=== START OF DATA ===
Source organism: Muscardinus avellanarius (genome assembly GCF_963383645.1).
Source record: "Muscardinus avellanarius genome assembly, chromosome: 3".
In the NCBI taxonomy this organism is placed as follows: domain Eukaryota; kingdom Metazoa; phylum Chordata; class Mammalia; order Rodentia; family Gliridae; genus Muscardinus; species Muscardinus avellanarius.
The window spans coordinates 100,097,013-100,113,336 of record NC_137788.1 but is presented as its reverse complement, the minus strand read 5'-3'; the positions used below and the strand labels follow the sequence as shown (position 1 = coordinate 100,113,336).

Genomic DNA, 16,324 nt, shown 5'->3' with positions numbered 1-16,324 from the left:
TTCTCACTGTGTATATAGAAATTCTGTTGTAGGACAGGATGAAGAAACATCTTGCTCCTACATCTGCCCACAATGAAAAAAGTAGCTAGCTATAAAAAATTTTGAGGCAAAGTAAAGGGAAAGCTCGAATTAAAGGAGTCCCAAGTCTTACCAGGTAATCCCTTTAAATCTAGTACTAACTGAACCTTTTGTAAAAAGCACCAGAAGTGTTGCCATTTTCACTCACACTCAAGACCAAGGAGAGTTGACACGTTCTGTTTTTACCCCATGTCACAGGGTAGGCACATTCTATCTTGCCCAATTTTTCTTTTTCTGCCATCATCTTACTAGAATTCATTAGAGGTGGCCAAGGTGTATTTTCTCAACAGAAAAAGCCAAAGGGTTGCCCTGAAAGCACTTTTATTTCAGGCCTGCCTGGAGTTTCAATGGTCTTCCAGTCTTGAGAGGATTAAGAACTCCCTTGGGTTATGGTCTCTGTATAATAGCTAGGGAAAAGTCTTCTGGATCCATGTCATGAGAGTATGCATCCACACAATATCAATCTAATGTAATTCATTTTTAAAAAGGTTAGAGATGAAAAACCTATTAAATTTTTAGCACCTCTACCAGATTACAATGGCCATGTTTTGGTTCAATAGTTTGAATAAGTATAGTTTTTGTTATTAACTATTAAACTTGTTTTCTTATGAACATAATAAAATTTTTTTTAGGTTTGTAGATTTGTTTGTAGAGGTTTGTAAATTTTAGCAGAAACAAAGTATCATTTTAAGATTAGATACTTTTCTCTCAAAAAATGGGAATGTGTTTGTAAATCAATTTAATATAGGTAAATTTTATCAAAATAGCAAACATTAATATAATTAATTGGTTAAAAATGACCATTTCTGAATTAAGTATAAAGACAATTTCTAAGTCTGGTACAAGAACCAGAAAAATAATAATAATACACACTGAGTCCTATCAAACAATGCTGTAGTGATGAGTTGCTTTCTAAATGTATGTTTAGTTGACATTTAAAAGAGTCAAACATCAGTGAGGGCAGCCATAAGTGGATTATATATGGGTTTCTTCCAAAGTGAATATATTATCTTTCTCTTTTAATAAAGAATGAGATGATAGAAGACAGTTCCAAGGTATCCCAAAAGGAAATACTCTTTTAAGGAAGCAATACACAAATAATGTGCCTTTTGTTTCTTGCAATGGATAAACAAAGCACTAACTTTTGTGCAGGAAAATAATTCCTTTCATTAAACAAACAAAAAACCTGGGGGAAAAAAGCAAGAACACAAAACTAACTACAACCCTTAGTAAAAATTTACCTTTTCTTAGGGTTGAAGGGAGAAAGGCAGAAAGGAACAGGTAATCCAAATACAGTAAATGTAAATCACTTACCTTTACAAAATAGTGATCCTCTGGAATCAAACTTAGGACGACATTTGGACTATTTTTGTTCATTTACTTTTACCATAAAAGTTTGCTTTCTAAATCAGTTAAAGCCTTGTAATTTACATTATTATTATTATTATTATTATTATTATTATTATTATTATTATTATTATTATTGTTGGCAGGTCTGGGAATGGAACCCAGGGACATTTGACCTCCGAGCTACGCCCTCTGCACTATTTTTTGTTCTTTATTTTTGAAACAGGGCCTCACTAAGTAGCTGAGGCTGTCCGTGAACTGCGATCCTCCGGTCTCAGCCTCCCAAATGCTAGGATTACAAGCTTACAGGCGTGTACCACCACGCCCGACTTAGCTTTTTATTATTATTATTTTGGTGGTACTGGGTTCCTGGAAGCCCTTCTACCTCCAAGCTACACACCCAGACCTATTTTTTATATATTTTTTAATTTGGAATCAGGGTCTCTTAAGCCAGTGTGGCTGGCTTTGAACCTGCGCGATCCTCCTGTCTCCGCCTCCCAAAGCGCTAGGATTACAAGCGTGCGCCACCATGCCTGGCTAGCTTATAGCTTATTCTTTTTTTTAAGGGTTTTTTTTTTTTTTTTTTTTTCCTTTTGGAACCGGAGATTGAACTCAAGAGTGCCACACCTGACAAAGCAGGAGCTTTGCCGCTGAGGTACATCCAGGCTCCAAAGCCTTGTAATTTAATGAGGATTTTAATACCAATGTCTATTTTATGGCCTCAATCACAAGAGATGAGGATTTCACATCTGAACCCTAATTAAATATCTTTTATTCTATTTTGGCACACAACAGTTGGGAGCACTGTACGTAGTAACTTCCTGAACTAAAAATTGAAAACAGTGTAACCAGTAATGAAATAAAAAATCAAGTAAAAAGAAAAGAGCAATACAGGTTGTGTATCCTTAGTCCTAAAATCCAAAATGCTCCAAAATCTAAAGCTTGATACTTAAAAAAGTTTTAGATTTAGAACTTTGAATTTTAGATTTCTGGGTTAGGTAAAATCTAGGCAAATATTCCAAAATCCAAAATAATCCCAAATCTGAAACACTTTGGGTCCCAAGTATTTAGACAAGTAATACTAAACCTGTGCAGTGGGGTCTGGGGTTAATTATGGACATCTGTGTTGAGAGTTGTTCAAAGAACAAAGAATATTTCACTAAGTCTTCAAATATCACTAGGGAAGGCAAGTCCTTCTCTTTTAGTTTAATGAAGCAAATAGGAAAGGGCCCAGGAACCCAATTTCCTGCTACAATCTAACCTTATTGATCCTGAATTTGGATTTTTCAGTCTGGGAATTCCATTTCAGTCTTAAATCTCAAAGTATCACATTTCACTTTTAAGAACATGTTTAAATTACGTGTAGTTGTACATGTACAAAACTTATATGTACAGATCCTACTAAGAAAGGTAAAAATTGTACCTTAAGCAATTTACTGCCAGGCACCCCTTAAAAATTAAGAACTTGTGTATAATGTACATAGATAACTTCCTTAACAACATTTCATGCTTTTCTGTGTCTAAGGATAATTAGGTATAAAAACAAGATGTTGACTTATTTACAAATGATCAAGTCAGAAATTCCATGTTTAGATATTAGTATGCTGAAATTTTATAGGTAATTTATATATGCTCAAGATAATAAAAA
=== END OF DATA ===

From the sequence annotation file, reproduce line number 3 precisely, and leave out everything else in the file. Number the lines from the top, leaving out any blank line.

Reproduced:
In the NCBI taxonomy this organism is placed as follows: domain Eukaryota; kingdom Metazoa; phylum Chordata; class Mammalia; order Rodentia; family Gliridae; genus Muscardinus; species Muscardinus avellanarius.